The touchpad approximately measures a generous 85 mm diagonally. At first you might assume that the touchpad is comprised of the entire recessed surface above the large touchpad keys. Upon closer inspection, however, you'll find a thin borderline encompassing the actual touchpad. The touchpad settings do not allow you to use the space outside this border for vertical or horizontal scrolling, although that can be done through multitouch gestures. This means that you can scroll through documents or websites using the typical two-finger scroll (horizontally or vertically). The touchpad can, moreover, recognize whether it is your fingers or your palm that's sliding across the surface of the touchpad. So, while typing you won't need to worry about accidentally selecting a different part of the document because your palm slides over the touchpad. The separate left and right touchpad keys come in the deceptive form of a single key. This key is raised to a good height above the surrounding palm rest and the pressure needed to click is just right.
Asus went with a resolution of 1366 x 768 pixels for the 15.6" display. The aspect ratio of 16:9 has become the standard with displays of this size. The screen is glossy, making reflections show up on the screen near light sources or outdoors. The glossy screen also makes it easier to see fingerprint marks on it.
At a black level of 1.01 cd/m² (center), the display of the Asus A52JU only manages to produce the modest contrast ratio of 156:1.
The average screen brightness of 165.3 cd/m² is quite low. Other laptops in this price range usually reach an average screen brightness of around 200 cd/m² (for example, the Lenovo B560, average brightness = 195.3 cd/m²). Even the maximum screen brightness of this notebook is surpassed by the average brightness values of some laptops. Its brightness distribution of 82% doesn't give the Asus A52JU anything more to brag about.
The display in place here doesn't even come close to accurately reproducing the color space of Adobe RGB or sRGB. Even compared to the Asus P42JC, which we recently reviewed, the A52JU still draws the short straw.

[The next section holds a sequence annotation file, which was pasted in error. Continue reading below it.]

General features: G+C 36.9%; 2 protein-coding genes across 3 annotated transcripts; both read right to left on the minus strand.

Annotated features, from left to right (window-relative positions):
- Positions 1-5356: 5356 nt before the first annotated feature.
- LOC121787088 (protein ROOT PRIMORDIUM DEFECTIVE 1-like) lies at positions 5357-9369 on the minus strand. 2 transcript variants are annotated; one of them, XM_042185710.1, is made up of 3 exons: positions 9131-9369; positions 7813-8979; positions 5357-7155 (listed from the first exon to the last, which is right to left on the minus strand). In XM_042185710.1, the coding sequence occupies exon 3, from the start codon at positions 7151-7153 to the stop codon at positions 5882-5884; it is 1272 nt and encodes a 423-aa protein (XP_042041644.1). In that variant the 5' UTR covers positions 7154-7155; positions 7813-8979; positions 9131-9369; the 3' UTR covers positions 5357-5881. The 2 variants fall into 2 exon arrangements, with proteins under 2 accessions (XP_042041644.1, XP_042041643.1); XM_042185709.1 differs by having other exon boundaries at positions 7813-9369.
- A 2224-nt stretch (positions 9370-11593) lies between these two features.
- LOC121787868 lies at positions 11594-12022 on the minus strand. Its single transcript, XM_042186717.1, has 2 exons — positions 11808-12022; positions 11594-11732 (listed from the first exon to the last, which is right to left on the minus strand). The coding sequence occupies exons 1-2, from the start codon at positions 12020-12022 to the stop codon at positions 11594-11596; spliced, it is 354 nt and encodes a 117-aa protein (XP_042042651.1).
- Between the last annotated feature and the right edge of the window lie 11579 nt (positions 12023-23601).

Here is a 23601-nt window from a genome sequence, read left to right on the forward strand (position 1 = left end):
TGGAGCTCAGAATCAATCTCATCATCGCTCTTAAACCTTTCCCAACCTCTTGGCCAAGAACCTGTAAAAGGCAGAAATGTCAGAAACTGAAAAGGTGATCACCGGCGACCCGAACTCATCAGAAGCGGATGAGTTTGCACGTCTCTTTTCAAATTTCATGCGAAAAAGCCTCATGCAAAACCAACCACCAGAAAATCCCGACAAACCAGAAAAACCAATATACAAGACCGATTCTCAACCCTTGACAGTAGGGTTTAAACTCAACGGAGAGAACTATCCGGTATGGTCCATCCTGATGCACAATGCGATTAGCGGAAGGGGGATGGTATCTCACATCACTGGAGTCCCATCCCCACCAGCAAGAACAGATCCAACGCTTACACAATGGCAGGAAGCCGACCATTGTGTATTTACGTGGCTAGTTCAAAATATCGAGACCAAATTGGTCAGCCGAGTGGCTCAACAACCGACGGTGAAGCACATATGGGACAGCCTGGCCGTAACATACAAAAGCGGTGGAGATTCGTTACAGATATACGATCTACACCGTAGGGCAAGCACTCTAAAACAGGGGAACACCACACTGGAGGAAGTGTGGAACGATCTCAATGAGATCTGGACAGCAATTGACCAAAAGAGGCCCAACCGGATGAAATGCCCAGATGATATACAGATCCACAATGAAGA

The Asus A52JU is only suited for outdoor use on very cloudy days. The glossy, reflective screen and the low brightness render it difficult to make out the contents on the screen. It's best to find a shady place if using the Asus A52JU outdoors.
In terms of its viewing angles the Asus A52JU is no miracle. Tilting the screen 10º or more away from the ideal viewing angle quickly results in a distorted picture. Looking from the left or the right of an ideal viewing angle, you have some wiggle room up to 45º before the screen contents start to look distorted.
The Intel Pentium P6100 Processor is a still relatively young processor for starter notebooks. This dual-core CPU doesn't really impress with its processing power but offers a good overall package for inexpensive notebooks. Included is an on-board Intel HD graphics card and memory controller. Both cores run at 2.0 gigahertz (GHz). The P6100 has an Arrandale core like the i3, i5 and i7 models but has to do without the Turbo Boost function. The Intel Pentium P6100 has a TDP (thermal design power) of 35 watts.
Like before with Intel processors, the AMD Radeon HD 6370M graphics card here is one of AMD's new starter GPUs. If you're wondering about the name, the ATI brand name has been removed by AMD from their products. In terms of performance, the AMD Radeon HD 6370M graphics card is based on the ATI Mobility Radeon HD 5470. Other than having the same number of shaders, 80, the AMD Radeon HD 6370M also supports DirectX 11. For decoding HD videos, the AMD graphics card also has a UVD2 video processor in its tool belt. When it gets into gear, the AMD Radeon HD 6370M uses up a mere 8-15 watts (TDP). In return, you shouldn't expect outstanding performance from the GPU. Recent games run—if at all—only at the lowest detail settings. Less demanding games can be run at a decent frame rate with moderate graphics settings.
According to the Windows Performance Index, the Asus A52JU functions quite well on the whole. With an overall score of 5.0, our test notebook manages to pass up several of its competitors. The notebook really scores some points thanks to its AMD graphics card. The comparable Toshiba Satellite C660-10E earns a score of only 4.5 points.
|PCMark Vantage Result||3572 points|
In the CineBench and PCMark benchmarks, the Asus A52JU's score places it in the bottom third of our ratings board. It's PCMark rating places it directly below the Toshiba Satellite C660 with the same processor but a different, Intel HD graphics card. In the graphics test of the Cinebench benchmark, the Asus A52JU snags a spot above the Lenovo B560 and the Toshiba Satellite C660. These notebooks, however, are just about evenly matched with regard to processing power according to the CPU test.